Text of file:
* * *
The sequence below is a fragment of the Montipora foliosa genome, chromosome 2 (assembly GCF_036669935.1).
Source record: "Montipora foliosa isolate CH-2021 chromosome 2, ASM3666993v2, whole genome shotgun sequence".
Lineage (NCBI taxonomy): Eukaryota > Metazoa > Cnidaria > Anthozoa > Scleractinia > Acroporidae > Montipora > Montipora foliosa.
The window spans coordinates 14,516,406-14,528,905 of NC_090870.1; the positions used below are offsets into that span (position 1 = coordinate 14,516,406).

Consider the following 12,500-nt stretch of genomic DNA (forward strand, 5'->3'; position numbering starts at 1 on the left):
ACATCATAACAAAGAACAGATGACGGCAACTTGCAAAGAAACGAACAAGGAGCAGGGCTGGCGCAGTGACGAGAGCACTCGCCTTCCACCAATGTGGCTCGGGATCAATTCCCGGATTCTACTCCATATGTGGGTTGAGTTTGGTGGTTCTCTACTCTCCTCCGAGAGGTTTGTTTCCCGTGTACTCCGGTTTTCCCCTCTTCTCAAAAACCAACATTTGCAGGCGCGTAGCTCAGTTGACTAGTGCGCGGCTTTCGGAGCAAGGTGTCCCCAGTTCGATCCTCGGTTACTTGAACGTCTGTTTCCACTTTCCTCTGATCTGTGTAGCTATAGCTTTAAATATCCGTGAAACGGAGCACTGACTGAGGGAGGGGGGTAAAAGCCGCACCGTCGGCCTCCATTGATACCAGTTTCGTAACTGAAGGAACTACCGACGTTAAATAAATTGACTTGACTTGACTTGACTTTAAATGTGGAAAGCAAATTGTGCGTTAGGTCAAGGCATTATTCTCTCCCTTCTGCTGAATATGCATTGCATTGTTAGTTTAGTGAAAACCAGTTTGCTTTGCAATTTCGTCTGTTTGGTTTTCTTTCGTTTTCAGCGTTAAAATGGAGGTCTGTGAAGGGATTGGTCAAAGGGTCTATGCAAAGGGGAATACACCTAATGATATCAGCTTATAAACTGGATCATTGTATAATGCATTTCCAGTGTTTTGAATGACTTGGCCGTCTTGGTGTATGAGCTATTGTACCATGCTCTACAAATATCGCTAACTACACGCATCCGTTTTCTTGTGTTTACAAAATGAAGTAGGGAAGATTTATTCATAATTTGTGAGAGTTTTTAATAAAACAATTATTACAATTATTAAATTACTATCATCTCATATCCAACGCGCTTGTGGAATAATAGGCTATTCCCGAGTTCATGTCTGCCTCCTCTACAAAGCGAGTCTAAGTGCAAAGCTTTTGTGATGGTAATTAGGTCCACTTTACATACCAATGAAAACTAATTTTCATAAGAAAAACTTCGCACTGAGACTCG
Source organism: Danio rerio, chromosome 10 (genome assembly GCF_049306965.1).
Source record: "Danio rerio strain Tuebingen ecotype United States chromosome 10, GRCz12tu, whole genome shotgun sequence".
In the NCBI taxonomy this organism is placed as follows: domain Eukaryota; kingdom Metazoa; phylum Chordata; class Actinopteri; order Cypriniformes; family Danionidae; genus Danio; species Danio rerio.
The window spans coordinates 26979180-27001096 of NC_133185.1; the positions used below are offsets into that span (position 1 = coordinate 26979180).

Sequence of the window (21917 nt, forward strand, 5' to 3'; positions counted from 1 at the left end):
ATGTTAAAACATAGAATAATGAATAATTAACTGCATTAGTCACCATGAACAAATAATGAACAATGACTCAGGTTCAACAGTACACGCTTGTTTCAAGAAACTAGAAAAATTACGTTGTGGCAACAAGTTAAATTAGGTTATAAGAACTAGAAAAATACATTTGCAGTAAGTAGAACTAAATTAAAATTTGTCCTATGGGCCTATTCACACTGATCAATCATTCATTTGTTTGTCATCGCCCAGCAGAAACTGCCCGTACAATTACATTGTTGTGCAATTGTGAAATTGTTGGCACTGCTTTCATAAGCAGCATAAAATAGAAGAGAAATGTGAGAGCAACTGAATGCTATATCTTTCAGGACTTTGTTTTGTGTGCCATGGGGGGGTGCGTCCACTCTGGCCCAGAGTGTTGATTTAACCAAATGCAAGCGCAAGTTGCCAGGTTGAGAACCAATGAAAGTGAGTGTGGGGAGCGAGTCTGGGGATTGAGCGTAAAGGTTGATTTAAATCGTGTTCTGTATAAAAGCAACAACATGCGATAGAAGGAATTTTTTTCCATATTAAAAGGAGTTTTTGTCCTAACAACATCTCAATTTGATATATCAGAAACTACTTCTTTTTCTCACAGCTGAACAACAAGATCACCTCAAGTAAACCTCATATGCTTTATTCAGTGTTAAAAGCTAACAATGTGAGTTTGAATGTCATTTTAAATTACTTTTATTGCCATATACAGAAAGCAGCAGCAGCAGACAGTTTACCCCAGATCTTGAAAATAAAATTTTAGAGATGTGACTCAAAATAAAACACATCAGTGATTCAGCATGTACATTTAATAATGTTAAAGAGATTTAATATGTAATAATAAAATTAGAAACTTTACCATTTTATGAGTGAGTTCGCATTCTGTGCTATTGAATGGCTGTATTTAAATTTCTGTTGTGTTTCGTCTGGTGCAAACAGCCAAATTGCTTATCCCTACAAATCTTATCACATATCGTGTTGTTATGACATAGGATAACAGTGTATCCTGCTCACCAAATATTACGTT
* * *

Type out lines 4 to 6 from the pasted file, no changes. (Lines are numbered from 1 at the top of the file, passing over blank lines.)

The window spans coordinates 14,516,406-14,528,905 of NC_090870.1; the positions used below are offsets into that span (position 1 = coordinate 14,516,406).

Consider the following 12,500-nt stretch of genomic DNA (forward strand, 5'->3'; position numbering starts at 1 on the left):
ACATCATAACAAAGAACAGATGACGGCAACTTGCAAAGAAACGAACAAGGAGCAGGGCTGGCGCAGTGACGAGAGCACTCGCCTTCCACCAATGTGGCTCGGGATCAATTCCCGGATTCTACTCCATATGTGGGTTGAGTTTGGTGGTTCTCTACTCTCCTCCGAGAGGTTTGTTTCCCGTGTACTCCGGTTTTCCCCTCTTCTCAAAAACCAACATTTGCAGGCGCGTAGCTCAGTTGACTAGTGCGCGGCTTTCGGAGCAAGGTGTCCCCAGTTCGATCCTCGGTTACTTGAACGTCTGTTTCCACTTTCCTCTGATCTGTGTAGCTATAGCTTTAAATATCCGTGAAACGGAGCACTGACTGAGGGAGGGGGGTAAAAGCCGCACCGTCGGCCTCCATTGATACCAGTTTCGTAACTGAAGGAACTACCGACGTTAAATAAATTGACTTGACTTGACTTGACTTTAAATGTGGAAAGCAAATTGTGCGTTAGGTCAAGGCATTATTCTCTCCCTTCTGCTGAATATGCATTGCATTGTTAGTTTAGTGAAAACCAGTTTGCTTTGCAATTTCGTCTGTTTGGTTTTCTTTCGTTTTCAGCGTTAAAATGGAGGTCTGTGAAGGGATTGGTCAAAGGGTCTATGCAAAGGGGAATACACCTAATGATATCAGCTTATAAACTGGATCATTGTATAATGCATTTCCAGTGTTTTGAATGACTTGGCCGTCTTGGTGTATGAGCTATTGTACCATGCTCTACAAATATCGCTAACTACACGCATCCGTTTTCTTGTGTTTACAAAATGAAGTAGGGAAGATTTATTCATAATTTGTGAGAGTTTTTAATAAAACAATTATTACAATTATTAAATTACTATCATCTCATATCCAACGCGCTTGTGGAATAATAGGCTATTCCCGAGTTCATGTCTGCCTCCTCTACAAAGCGAGTCTAAGTGCAAAGCTTTTGTGATGGTAATTAGGTCCACTTTACATACCAATGAAAACTAATTTTCATAAGAAAAACTTCGCACTGAGACTCG